The Stemmed Hybrids or Snow Roses
In recent years an entirely new hybrid group has been developed from the caulescent or stemmed species from the Mediterranean (H. lividus and H. argutifolius) crossed with the Christmas rose, H. niger which hails from Switzerland, southern Germany, northern Italy and east to Croatia. H. foetidus has also been used. These intergeneric hybrids offer leathery leaves on which sit clusters of outward-facing flowers mostly in shades of white, cream, pink, and dusty rose. These hybrids are more tolerant of full sun and also do well in pots or the ground whereas the Lenten roses prefer part sun to shade and don’t enjoy pots beyond a few years.
The first cultivar to make waves of this new hybrid group was Ivory Prince but more recently the Helleborus Gold Collection has introduced many superlative cultivars that have captured the imaginations of gardeners and designers. Since then the Lenten roses have been crossed into this stemmed hybrid group — a feat previously thought to be impossible — producing outward-facing flowers that sit on top of incredibly mottled foliage in deep, bold colours once the exclusive domain of Helleborus x hybridus. These new hybrids are known as the Frostkiss series. Another series also employing this same type of cross is the Ice ‘n Roses series. These are huge plants with outward-facing flowers sometimes reaching nearly two feet tall and sitting above very large and very dark green leaves. These new series are continuing a long tradition of innovation in hellebores that continues to greatly benefit the gardening world.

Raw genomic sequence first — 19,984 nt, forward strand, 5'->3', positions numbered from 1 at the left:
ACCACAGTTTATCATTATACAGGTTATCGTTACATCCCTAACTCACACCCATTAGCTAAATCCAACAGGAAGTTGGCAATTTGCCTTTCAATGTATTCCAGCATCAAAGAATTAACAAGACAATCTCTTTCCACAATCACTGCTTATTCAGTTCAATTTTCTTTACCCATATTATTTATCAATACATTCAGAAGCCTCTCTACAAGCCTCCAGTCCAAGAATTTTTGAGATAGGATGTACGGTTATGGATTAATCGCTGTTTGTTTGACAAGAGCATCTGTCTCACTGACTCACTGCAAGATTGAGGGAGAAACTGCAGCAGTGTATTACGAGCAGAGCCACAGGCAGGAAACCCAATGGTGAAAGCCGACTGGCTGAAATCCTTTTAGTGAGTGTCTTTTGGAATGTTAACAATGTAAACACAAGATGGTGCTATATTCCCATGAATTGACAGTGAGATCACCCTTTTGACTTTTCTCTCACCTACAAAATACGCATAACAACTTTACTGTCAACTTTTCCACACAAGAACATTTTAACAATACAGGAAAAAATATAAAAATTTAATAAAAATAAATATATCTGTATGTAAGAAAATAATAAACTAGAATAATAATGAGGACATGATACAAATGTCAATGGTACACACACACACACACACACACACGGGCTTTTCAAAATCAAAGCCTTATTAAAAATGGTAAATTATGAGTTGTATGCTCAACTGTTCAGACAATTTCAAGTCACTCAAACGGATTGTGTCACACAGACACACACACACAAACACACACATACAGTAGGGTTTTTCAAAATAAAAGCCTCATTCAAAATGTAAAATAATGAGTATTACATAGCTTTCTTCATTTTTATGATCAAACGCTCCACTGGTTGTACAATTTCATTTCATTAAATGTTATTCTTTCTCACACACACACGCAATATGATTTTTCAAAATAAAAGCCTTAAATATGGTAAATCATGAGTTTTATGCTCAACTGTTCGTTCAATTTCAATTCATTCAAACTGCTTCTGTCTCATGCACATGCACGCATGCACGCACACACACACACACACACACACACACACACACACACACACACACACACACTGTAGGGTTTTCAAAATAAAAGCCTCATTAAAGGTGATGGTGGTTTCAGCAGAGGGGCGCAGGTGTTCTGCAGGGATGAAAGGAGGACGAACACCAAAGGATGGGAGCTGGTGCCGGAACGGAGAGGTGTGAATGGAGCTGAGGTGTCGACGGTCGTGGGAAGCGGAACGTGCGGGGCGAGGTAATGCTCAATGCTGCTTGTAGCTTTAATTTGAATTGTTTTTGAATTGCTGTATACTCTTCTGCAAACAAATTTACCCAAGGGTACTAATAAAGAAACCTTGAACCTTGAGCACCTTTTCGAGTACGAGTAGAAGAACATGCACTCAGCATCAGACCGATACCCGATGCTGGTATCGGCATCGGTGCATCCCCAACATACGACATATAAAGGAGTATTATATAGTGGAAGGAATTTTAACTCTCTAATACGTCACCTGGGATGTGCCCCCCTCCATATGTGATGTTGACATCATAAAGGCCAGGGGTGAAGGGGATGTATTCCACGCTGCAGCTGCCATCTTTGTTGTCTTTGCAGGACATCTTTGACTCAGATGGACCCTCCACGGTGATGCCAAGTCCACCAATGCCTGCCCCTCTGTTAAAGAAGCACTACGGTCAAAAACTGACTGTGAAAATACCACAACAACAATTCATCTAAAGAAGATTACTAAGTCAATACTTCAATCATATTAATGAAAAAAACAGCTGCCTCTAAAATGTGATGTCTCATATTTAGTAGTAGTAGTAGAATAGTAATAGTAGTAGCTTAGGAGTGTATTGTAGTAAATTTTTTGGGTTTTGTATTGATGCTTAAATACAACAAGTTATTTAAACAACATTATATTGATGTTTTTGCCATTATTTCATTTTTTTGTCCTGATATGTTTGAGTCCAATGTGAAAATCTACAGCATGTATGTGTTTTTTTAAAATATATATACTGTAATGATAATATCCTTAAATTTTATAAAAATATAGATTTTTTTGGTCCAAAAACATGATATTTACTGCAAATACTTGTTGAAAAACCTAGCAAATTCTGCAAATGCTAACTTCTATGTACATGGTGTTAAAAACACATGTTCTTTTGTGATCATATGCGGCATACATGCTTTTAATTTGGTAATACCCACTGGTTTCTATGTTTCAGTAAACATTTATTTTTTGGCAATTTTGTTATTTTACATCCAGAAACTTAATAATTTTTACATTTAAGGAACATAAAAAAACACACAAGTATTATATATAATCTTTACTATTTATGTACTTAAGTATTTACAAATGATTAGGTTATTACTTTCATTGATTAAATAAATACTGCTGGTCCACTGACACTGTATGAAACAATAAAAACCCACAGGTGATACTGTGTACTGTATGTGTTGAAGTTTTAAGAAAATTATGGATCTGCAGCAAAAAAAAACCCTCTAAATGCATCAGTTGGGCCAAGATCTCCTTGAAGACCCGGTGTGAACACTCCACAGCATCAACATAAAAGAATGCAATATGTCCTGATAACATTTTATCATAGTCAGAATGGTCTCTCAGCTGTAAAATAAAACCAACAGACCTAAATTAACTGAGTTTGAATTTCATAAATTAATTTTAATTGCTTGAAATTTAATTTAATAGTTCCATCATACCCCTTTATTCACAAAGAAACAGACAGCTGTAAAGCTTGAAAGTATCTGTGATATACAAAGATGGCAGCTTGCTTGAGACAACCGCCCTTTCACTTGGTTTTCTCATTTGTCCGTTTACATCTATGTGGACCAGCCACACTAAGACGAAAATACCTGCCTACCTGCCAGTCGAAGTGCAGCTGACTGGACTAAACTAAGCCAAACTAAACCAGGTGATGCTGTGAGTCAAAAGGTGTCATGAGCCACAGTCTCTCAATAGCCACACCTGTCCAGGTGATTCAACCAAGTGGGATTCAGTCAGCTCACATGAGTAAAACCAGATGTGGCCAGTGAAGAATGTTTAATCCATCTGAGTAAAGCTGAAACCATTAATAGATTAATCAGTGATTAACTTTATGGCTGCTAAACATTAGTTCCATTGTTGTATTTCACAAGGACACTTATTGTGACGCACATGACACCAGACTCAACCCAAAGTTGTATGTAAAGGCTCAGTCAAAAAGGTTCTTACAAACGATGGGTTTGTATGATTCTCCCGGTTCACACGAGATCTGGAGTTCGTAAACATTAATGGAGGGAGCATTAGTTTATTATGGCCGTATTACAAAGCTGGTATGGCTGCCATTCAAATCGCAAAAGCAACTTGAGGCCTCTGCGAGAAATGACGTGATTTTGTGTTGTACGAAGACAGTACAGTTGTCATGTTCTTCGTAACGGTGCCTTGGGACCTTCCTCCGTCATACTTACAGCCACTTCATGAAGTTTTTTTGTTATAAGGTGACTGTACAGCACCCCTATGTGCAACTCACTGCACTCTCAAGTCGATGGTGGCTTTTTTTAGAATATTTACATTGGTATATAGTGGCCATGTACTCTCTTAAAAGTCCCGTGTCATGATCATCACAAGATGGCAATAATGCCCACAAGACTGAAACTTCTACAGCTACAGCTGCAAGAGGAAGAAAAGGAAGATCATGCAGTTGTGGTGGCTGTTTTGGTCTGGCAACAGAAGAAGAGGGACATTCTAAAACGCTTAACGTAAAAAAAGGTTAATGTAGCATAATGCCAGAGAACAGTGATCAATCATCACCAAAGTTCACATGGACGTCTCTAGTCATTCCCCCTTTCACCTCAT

The stemmed or snow roses are usually listed as zone 5 hardy. However, gardeners are having success in zone 4 where they are protected by a good mulch of fallen leaves and good snow cover.
The Lenten Rose
The Lenten rose, Helleborus x hybridus, is the last group of hellebores to bloom. In coastal BC the buds usually form in late January opening usually in mid to late February. Flowering continues into April and sometimes May. In colder zones the Lenten roses will bloom in early spring after the Christmas and Snow roses. Helleborus x hybridus is usually listed as zone 5 but many gardeners have been having good success with a good mulch of fallen leaves and good snow cover. Some gardeners are even blooming Lenten roses in zone 3! Our production manager used to live in Winnipeg where she successfully grew and bloomed Winter Jewels hellebores. In fall she would mulch the plants with a deep pile of fallen leaves and then place an upside down styrofoam cooler over top of them. Then, through the winter she would shovel snow off of her patio over top of the hellebores created a deep mound of insulating snow. In the spring she was rewarded with beautiful flowers.
H. x hybridus offers the largest colour range and the most diverse flower forms of all hellebores with nearly every colour of the rainbow and single, semi-double, and double forms. Most Lenten roses are grown from seed strains which has the benefit of producing an incredible diversity of flower colours and patterns that are well worth collecting. There are others that are tissue cultured so that every plant is identical.